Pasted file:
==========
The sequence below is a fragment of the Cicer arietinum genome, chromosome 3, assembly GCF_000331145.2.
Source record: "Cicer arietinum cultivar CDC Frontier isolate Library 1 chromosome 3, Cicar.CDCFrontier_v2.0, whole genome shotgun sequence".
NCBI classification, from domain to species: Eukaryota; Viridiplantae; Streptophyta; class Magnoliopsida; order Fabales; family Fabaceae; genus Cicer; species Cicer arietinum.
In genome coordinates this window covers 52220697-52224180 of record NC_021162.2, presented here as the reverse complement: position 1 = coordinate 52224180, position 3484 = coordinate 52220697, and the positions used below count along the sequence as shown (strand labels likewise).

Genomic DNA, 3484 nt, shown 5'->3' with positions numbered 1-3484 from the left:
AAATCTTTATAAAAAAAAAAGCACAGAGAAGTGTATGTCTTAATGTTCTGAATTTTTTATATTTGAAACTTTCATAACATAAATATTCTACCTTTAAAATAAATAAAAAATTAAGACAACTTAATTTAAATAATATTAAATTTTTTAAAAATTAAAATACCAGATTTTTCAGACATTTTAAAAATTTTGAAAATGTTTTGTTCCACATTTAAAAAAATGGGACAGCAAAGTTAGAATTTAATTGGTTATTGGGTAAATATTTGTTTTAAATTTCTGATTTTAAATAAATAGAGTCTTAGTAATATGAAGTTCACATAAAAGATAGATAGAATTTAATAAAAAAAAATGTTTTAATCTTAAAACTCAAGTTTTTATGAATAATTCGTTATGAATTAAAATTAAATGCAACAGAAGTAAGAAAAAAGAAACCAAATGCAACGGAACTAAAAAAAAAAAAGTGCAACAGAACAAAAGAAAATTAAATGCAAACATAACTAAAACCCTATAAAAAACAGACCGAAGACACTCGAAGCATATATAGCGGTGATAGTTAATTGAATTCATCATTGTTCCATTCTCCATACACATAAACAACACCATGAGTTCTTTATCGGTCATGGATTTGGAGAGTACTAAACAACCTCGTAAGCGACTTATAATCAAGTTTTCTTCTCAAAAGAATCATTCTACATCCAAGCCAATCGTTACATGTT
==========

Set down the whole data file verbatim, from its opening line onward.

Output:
The sequence below is a fragment of the Cicer arietinum genome, chromosome 3, assembly GCF_000331145.2.
Source record: "Cicer arietinum cultivar CDC Frontier isolate Library 1 chromosome 3, Cicar.CDCFrontier_v2.0, whole genome shotgun sequence".
NCBI classification, from domain to species: Eukaryota; Viridiplantae; Streptophyta; class Magnoliopsida; order Fabales; family Fabaceae; genus Cicer; species Cicer arietinum.
In genome coordinates this window covers 52220697-52224180 of record NC_021162.2, presented here as the reverse complement: position 1 = coordinate 52224180, position 3484 = coordinate 52220697, and the positions used below count along the sequence as shown (strand labels likewise).

Genomic DNA, 3484 nt, shown 5'->3' with positions numbered 1-3484 from the left:
AAATCTTTATAAAAAAAAAAGCACAGAGAAGTGTATGTCTTAATGTTCTGAATTTTTTATATTTGAAACTTTCATAACATAAATATTCTACCTTTAAAATAAATAAAAAATTAAGACAACTTAATTTAAATAATATTAAATTTTTTAAAAATTAAAATACCAGATTTTTCAGACATTTTAAAAATTTTGAAAATGTTTTGTTCCACATTTAAAAAAATGGGACAGCAAAGTTAGAATTTAATTGGTTATTGGGTAAATATTTGTTTTAAATTTCTGATTTTAAATAAATAGAGTCTTAGTAATATGAAGTTCACATAAAAGATAGATAGAATTTAATAAAAAAAAATGTTTTAATCTTAAAACTCAAGTTTTTATGAATAATTCGTTATGAATTAAAATTAAATGCAACAGAAGTAAGAAAAAAGAAACCAAATGCAACGGAACTAAAAAAAAAAAAGTGCAACAGAACAAAAGAAAATTAAATGCAAACATAACTAAAACCCTATAAAAAACAGACCGAAGACACTCGAAGCATATATAGCGGTGATAGTTAATTGAATTCATCATTGTTCCATTCTCCATACACATAAACAACACCATGAGTTCTTTATCGGTCATGGATTTGGAGAGTACTAAACAACCTCGTAAGCGACTTATAATCAAGTTTTCTTCTCAAAAGAATCATTCTACATCCAAGCCAATCGTTACATGTT